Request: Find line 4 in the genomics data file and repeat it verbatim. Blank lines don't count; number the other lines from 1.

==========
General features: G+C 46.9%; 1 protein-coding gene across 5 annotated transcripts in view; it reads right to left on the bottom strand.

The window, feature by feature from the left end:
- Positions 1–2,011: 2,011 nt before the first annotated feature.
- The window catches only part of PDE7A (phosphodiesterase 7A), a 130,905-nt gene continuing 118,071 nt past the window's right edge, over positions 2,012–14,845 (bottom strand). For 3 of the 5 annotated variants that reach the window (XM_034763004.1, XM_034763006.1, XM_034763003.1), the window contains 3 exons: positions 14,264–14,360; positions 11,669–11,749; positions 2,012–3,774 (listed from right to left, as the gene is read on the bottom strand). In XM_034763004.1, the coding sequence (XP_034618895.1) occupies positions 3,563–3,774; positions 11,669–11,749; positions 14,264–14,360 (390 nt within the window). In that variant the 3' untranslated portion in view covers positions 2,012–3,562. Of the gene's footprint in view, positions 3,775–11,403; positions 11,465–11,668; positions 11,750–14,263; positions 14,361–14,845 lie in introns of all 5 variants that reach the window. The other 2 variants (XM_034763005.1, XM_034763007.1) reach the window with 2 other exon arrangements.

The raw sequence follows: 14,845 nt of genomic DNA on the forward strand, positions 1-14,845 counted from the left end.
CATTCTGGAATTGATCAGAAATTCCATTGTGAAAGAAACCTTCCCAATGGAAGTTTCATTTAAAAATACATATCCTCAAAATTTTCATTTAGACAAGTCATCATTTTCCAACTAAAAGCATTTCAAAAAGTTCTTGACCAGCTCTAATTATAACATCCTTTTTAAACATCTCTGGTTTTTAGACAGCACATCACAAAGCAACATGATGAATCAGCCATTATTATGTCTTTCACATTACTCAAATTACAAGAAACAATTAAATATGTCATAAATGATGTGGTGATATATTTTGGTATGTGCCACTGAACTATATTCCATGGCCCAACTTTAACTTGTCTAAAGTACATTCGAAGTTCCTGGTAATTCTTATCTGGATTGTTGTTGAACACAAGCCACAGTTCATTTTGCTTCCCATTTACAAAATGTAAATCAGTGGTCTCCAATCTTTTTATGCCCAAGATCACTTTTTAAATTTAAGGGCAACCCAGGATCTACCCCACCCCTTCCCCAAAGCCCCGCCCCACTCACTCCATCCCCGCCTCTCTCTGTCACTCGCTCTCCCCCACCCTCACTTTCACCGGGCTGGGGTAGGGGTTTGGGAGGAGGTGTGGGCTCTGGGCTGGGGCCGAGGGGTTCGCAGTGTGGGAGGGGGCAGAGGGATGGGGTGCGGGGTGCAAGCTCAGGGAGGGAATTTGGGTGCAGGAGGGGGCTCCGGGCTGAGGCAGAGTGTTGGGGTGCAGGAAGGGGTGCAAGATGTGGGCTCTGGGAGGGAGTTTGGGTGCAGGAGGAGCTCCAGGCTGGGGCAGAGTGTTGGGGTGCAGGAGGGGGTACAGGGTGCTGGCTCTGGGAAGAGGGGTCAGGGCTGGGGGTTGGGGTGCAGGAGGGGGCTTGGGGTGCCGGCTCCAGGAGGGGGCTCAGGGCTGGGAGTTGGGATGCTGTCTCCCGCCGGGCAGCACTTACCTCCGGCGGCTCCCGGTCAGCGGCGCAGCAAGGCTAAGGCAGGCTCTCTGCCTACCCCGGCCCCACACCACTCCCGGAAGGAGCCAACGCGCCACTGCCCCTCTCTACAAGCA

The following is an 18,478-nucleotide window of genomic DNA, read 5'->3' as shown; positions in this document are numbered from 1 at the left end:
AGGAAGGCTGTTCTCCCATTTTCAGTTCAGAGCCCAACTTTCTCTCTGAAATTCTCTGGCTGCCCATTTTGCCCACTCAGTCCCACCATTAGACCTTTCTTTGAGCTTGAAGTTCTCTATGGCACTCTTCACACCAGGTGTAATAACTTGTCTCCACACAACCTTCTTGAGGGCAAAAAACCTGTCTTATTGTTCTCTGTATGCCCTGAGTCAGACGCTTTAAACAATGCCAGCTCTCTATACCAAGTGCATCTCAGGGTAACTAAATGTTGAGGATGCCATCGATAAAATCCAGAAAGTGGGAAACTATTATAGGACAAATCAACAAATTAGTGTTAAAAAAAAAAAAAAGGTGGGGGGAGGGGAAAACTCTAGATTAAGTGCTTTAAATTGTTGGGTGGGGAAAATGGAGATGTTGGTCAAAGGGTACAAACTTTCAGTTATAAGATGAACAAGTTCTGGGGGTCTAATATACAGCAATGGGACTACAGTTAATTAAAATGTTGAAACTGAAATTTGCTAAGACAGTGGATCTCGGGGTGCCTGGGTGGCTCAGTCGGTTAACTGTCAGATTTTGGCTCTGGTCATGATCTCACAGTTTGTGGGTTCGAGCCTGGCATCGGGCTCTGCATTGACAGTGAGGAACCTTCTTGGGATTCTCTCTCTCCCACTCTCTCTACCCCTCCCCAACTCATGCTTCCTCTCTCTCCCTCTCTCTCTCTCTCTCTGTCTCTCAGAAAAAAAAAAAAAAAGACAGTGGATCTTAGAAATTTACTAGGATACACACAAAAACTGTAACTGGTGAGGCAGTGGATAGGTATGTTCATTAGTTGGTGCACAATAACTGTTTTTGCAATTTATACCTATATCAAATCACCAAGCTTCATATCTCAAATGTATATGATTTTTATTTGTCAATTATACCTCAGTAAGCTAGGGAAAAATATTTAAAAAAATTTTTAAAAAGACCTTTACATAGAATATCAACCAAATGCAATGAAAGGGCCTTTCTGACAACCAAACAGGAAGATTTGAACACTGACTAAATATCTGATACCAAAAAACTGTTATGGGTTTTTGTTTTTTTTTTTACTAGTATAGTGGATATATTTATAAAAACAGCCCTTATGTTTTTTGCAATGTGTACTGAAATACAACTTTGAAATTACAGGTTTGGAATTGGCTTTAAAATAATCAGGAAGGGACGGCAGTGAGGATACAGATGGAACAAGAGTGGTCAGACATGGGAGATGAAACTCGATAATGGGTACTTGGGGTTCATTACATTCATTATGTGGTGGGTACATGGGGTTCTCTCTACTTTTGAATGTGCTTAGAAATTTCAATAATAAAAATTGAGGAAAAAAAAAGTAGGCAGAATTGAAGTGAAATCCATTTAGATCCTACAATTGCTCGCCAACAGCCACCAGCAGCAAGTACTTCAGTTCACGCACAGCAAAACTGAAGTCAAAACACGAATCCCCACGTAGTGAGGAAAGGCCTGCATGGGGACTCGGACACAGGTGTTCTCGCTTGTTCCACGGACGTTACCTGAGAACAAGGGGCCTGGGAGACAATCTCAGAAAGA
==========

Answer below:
- The window catches only part of PDE7A (phosphodiesterase 7A), a 130,905-nt gene continuing 118,071 nt past the window's right edge, over positions 2,012–14,845 (bottom strand). For 3 of the 5 annotated variants that reach the window (XM_034763004.1, XM_034763006.1, XM_034763003.1), the window contains 3 exons: positions 14,264–14,360; positions 11,669–11,749; positions 2,012–3,774 (listed from right to left, as the gene is read on the bottom strand). In XM_034763004.1, the coding sequence (XP_034618895.1) occupies positions 3,563–3,774; positions 11,669–11,749; positions 14,264–14,360 (390 nt within the window). In that variant the 3' untranslated portion in view covers positions 2,012–3,562. Of the gene's footprint in view, positions 3,775–11,403; positions 11,465–11,668; positions 11,750–14,263; positions 14,361–14,845 lie in introns of all 5 variants that reach the window. The other 2 variants (XM_034763005.1, XM_034763007.1) reach the window with 2 other exon arrangements.